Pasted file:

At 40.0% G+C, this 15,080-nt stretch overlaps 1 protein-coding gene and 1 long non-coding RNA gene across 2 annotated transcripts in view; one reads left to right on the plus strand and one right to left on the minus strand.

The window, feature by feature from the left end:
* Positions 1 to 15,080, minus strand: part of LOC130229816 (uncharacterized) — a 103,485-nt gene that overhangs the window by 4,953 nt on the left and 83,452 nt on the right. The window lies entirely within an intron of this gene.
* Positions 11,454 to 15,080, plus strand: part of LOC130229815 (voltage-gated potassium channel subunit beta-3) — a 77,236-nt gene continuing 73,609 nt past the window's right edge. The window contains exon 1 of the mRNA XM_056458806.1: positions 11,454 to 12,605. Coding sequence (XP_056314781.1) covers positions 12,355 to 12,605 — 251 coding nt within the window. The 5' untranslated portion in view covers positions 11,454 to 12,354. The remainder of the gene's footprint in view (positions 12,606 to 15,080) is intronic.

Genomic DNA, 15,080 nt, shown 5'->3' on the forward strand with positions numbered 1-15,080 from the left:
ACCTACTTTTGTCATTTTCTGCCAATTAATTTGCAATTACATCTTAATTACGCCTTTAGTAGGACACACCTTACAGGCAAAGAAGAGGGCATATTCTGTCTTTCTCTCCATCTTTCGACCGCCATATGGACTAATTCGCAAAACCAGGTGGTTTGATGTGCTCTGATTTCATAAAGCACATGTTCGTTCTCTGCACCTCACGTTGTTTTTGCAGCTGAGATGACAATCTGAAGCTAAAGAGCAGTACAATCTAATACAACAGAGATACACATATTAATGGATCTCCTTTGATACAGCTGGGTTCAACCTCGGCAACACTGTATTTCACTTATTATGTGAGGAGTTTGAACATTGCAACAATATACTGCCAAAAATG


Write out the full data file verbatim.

At 40.0% G+C, this 15,080-nt stretch overlaps 1 protein-coding gene and 1 long non-coding RNA gene across 2 annotated transcripts in view; one reads left to right on the plus strand and one right to left on the minus strand.

The window, feature by feature from the left end:
* Positions 1 to 15,080, minus strand: part of LOC130229816 (uncharacterized) — a 103,485-nt gene that overhangs the window by 4,953 nt on the left and 83,452 nt on the right. The window lies entirely within an intron of this gene.
* Positions 11,454 to 15,080, plus strand: part of LOC130229815 (voltage-gated potassium channel subunit beta-3) — a 77,236-nt gene continuing 73,609 nt past the window's right edge. The window contains exon 1 of the mRNA XM_056458806.1: positions 11,454 to 12,605. Coding sequence (XP_056314781.1) covers positions 12,355 to 12,605 — 251 coding nt within the window. The 5' untranslated portion in view covers positions 11,454 to 12,354. The remainder of the gene's footprint in view (positions 12,606 to 15,080) is intronic.

Genomic DNA, 15,080 nt, shown 5'->3' on the forward strand with positions numbered 1-15,080 from the left:
ACCTACTTTTGTCATTTTCTGCCAATTAATTTGCAATTACATCTTAATTACGCCTTTAGTAGGACACACCTTACAGGCAAAGAAGAGGGCATATTCTGTCTTTCTCTCCATCTTTCGACCGCCATATGGACTAATTCGCAAAACCAGGTGGTTTGATGTGCTCTGATTTCATAAAGCACATGTTCGTTCTCTGCACCTCACGTTGTTTTTGCAGCTGAGATGACAATCTGAAGCTAAAGAGCAGTACAATCTAATACAACAGAGATACACATATTAATGGATCTCCTTTGATACAGCTGGGTTCAACCTCGGCAACACTGTATTTCACTTATTATGTGAGGAGTTTGAACATTGCAACAATATACTGCCAAAAATG